BRILLIANT & ELECTRONIC COLOUR MIXING
At Brilliant Labs, we often have the opportunity to work with inspiring students on brilliant projects. Last month, I challenged a few groups of students to create an interactive learning activity using one of our favourite devices, the MakeyMakey by Joylabz. We have been very pleased with the projects that these students are creating, which include a “The Staircase Factor Factory, World Power: The interactive exploration, and of course for the holidays, a tree that launches student favourite carols, simply by touching an ornament.
We are pleased to showcase the first of the completed projects below. Fortunately, one of the students volunteered to document her progress throughout the project and her comments follow below.
The main goal of this project is to give young kids a fun, more interactive way of learning colours. I find that I normally tend to remember things better when I get to interact or be involved with the lesson than just being told how to do everything or taking down notes, because, let’s be honest, it’s more fun to get involved! Kids are probably going to remember their colours better if they have a fun, interactive way of learning than if the teacher tells them that blue & red make purple, blue & yellow make green, and all the other colour combinations, because that just isn’t fun!
The way our project works is, you have three objects that conduct electricity in front of you. Either they say a primary colour on each of them, or they are each one of the primary colours. When you touch each of the colours, they show up on the computer screen. When you touch multiple colours, the colour combination of those colours show up on the screen! Now you’re probably wondering how it all happens. Well, with this awesome device called the MakeyMakey, you can turn anything that conducts electricity into a computer key by using alligator clips! Later I’ll talk more about the coding.
This is a great project. Not only does it include a student’s love for coding, but she was able to thing beyond the scope of the screen, and design an intriguing, physical interface via the makeymakey. While there may be some further debate on colour mixing theory, the goal to teach young learners the principles of colour mixing, was exceeded, not to mention the bilingual interface! Impressive.
1. Plug the MakeyMakey into your computer’s USB port.
2. Using the alligator clips that come with the MakeyMakey (they’re the colourful wires with clips on each end), you attach four of your alligator clips to the four arrows on the front of the MakeyMakey, using the little holes that are on the inside of each arrow (to keep them in place) and then attach another alligator clip to the “earth”.
3. Get the alligator clips that are attached to the up, left, and right arrows, and attach them to the three conductive materials that represent the primary colours. Make sure that the left arrow is yellow, up is red, and right is blue.
4. Take the alligator clip attached to the down arrow and just attach it to any conductive material. This will be used to toggle between English and French mode.
5. Finally, take the alligator clip that’s connected to “earth” and attach it to something conductive, preferably something that easily attaches to you, like a bracelet made of aluminum foil. It will still work if it’s not wearable, but it might be a little bit more annoying to use.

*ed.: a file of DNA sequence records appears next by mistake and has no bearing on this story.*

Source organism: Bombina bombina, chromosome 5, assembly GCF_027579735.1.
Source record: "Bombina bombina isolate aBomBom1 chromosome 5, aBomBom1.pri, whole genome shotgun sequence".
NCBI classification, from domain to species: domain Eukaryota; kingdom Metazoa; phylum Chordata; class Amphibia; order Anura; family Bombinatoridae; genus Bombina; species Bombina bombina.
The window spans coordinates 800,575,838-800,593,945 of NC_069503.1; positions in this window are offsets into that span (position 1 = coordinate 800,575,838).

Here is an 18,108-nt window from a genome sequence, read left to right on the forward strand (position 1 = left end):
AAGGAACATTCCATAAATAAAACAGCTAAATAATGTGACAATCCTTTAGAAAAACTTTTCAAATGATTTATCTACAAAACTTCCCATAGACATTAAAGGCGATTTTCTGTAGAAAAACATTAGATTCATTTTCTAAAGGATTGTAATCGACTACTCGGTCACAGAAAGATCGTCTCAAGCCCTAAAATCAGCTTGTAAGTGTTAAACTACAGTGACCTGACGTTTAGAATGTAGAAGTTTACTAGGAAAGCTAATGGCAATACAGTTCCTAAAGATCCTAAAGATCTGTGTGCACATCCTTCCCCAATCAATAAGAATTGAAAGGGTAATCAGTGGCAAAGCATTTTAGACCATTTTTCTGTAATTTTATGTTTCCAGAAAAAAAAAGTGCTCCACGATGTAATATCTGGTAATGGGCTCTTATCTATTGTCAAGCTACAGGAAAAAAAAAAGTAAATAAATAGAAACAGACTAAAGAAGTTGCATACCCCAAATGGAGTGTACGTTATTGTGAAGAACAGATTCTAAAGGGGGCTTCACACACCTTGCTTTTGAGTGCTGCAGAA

Now your basic setup is complete!
To get this working go to my Scratch project titled “Bilingual Colour Learning Tool” and click the Full Screen button, which is on the opposite side from the Play and Stop buttons (the green flag and the stop sign) to get a better view of the project. Click Play and you’re ready to rock and roll! To use the game, just touch the different colours to mix them and touch the English/French button to change the language (keep in mind that you need to be touching the “earth” at the same time for it to work
This project consists of three different scripts: the script that controls the music, the script that makes it so that the down key changes the mode, and finally the script that detects what colours to show on the screen.
The second script is slightly longer than the first but it is much more important to how the project functions, and this time it’s attached to “Sprite1”. First it starts off with a “when (key name here) key is pressed” with down key selected, and what it does is, if the “mode” variable (a custom variable that I made) equals 1, it will change it to French mode or “mode” 2, but if it doesn’t, it will set the “mode” variable to 1 or English mode.
The third and final script, which is also connected to “Sprite1”, is the most important and the longest script. First it detects when the game has started, like the first script does. Then if the “mode” variable equals 1, first it will check if up, left, and right arrow keys are pressed. If they are, it will change “Sprite1” to the “Brown” costume. If up, left, and right aren’t being pressed, it will see if up and left are being pressed, and if so it will switch to “Orange”, but if not it will continue down the script until it finds the key combination that it’s looking for. If none of the keys are being pressed it will just show you some instructions on the screen. If the “mode” variable equals 2, it will do almost the exact same thing, but it will switch to the French versions of all the costumes that I made.
That pretty much covers all the basics of my project. If you have any questions about my project that this didn’t cover, you can ask me in the comment section of my project.
If you have a project that you would like to see featured here, please let us know!